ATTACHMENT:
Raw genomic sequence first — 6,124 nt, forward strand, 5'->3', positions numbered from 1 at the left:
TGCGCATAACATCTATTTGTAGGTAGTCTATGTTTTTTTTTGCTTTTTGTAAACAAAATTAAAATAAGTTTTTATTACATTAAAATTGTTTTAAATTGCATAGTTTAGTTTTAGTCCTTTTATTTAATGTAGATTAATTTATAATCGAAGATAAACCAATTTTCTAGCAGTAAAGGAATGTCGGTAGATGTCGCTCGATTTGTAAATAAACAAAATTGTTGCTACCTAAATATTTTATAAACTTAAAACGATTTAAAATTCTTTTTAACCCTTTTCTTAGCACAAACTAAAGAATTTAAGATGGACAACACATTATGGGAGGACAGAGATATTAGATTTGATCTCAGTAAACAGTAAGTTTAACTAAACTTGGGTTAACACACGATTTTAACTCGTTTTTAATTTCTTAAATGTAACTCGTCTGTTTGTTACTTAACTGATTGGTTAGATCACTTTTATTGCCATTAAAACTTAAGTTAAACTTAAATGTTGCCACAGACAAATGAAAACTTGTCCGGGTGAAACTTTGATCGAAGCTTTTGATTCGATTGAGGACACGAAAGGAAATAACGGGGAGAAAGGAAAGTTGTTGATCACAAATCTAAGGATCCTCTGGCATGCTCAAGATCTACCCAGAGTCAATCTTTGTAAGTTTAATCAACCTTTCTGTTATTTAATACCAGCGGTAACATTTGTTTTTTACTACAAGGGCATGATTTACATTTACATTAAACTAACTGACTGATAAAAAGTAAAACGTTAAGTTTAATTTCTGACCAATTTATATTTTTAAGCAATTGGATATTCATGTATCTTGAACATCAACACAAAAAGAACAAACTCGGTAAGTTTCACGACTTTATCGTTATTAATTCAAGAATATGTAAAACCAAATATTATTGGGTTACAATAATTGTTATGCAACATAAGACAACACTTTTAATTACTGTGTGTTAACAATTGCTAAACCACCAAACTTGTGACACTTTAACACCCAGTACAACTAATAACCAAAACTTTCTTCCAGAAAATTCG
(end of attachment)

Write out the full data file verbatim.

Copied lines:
Raw genomic sequence first — 6,124 nt, forward strand, 5'->3', positions numbered from 1 at the left:
TGCGCATAACATCTATTTGTAGGTAGTCTATGTTTTTTTTTGCTTTTTGTAAACAAAATTAAAATAAGTTTTTATTACATTAAAATTGTTTTAAATTGCATAGTTTAGTTTTAGTCCTTTTATTTAATGTAGATTAATTTATAATCGAAGATAAACCAATTTTCTAGCAGTAAAGGAATGTCGGTAGATGTCGCTCGATTTGTAAATAAACAAAATTGTTGCTACCTAAATATTTTATAAACTTAAAACGATTTAAAATTCTTTTTAACCCTTTTCTTAGCACAAACTAAAGAATTTAAGATGGACAACACATTATGGGAGGACAGAGATATTAGATTTGATCTCAGTAAACAGTAAGTTTAACTAAACTTGGGTTAACACACGATTTTAACTCGTTTTTAATTTCTTAAATGTAACTCGTCTGTTTGTTACTTAACTGATTGGTTAGATCACTTTTATTGCCATTAAAACTTAAGTTAAACTTAAATGTTGCCACAGACAAATGAAAACTTGTCCGGGTGAAACTTTGATCGAAGCTTTTGATTCGATTGAGGACACGAAAGGAAATAACGGGGAGAAAGGAAAGTTGTTGATCACAAATCTAAGGATCCTCTGGCATGCTCAAGATCTACCCAGAGTCAATCTTTGTAAGTTTAATCAACCTTTCTGTTATTTAATACCAGCGGTAACATTTGTTTTTTACTACAAGGGCATGATTTACATTTACATTAAACTAACTGACTGATAAAAAGTAAAACGTTAAGTTTAATTTCTGACCAATTTATATTTTTAAGCAATTGGATATTCATGTATCTTGAACATCAACACAAAAAGAACAAACTCGGTAAGTTTCACGACTTTATCGTTATTAATTCAAGAATATGTAAAACCAAATATTATTGGGTTACAATAATTGTTATGCAACATAAGACAACACTTTTAATTACTGTGTGTTAACAATTGCTAAACCACCAAACTTGTGACACTTTAACACCCAGTACAACTAATAACCAAAACTTTCTTCCAGAAAATTCG